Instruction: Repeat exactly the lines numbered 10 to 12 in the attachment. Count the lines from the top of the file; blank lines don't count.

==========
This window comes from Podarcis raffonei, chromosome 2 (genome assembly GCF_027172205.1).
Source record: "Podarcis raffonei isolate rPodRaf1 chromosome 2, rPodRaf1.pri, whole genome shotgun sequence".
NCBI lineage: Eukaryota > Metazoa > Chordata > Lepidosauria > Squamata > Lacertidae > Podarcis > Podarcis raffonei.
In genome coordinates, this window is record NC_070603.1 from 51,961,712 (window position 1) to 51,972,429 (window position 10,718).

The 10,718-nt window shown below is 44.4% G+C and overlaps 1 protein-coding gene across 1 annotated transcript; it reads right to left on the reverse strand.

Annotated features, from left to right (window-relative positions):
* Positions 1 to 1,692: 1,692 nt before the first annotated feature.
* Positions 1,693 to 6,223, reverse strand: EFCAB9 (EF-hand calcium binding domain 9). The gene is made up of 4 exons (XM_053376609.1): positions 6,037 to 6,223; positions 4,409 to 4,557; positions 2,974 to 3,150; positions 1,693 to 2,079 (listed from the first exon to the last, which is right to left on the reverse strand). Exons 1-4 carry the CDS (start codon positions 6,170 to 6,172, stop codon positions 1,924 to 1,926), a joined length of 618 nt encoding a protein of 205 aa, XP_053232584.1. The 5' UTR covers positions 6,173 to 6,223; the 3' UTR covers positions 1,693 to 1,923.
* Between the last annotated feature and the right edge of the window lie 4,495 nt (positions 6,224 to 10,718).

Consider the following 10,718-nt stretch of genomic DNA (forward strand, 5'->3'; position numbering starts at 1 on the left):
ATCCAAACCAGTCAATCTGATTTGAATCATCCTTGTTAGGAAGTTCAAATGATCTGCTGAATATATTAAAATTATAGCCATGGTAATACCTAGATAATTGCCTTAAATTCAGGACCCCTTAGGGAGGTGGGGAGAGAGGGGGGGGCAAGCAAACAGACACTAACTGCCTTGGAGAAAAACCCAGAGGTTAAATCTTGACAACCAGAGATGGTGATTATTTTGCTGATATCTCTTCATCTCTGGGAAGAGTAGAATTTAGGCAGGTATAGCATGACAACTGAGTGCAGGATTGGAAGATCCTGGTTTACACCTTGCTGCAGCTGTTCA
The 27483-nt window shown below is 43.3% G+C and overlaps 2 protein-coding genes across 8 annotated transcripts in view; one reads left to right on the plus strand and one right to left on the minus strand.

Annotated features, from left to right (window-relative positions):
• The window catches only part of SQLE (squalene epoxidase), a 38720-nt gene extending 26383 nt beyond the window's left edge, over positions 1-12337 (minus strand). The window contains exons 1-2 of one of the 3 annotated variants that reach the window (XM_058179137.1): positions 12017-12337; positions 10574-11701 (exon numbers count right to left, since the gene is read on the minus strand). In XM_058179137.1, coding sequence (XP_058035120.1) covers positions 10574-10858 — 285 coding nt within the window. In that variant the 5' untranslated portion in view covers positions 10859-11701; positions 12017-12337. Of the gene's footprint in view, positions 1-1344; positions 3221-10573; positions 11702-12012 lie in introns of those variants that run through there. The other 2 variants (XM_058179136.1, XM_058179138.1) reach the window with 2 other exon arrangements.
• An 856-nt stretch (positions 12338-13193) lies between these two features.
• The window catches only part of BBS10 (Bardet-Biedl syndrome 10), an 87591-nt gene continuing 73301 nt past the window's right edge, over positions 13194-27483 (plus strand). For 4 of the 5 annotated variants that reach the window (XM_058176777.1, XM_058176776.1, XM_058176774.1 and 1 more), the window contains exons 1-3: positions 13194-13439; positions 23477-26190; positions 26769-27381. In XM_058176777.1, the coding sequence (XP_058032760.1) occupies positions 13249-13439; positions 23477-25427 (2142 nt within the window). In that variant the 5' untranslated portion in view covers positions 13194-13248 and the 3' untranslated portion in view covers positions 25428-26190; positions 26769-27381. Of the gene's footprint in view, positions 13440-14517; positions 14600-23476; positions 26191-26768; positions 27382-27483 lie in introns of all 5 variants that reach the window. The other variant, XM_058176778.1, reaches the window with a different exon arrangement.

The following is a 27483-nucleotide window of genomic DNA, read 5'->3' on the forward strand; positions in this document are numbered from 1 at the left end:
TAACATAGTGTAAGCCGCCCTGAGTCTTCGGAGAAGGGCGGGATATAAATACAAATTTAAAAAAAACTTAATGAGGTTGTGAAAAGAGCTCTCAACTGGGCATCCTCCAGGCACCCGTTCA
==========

Consider the following 10,718-nt stretch of genomic DNA (forward strand, 5'->3'; position numbering starts at 1 on the left):
ATCCAAACCAGTCAATCTGATTTGAATCATCCTTGTTAGGAAGTTCAAATGATCTGCTGAATATATTAAAATTATAGCCATGGTAATACCTAGATAATTGCCTTAAATTCAGGACCCCTTAGGGAGGTGGGGAGAGAGGGGGGGGCAAGCAAACAGACACTAACTGCCTTGGAGAAAAACCCAGAGGTTAAATCTTGACAACCAGAGATGGTGATTATTTTGCTGATATCTCTTCATCTCTGGGAAGAGTAGAATTTAGGCAGGTATAGCATGACAACTGAGTGCAGGATTGGAAGATCCTGGTTTACACCTTGCTGCAGCTGTTCA
The 27483-nt window shown below is 43.3% G+C and overlaps 2 protein-coding genes across 8 annotated transcripts in view; one reads left to right on the plus strand and one right to left on the minus strand.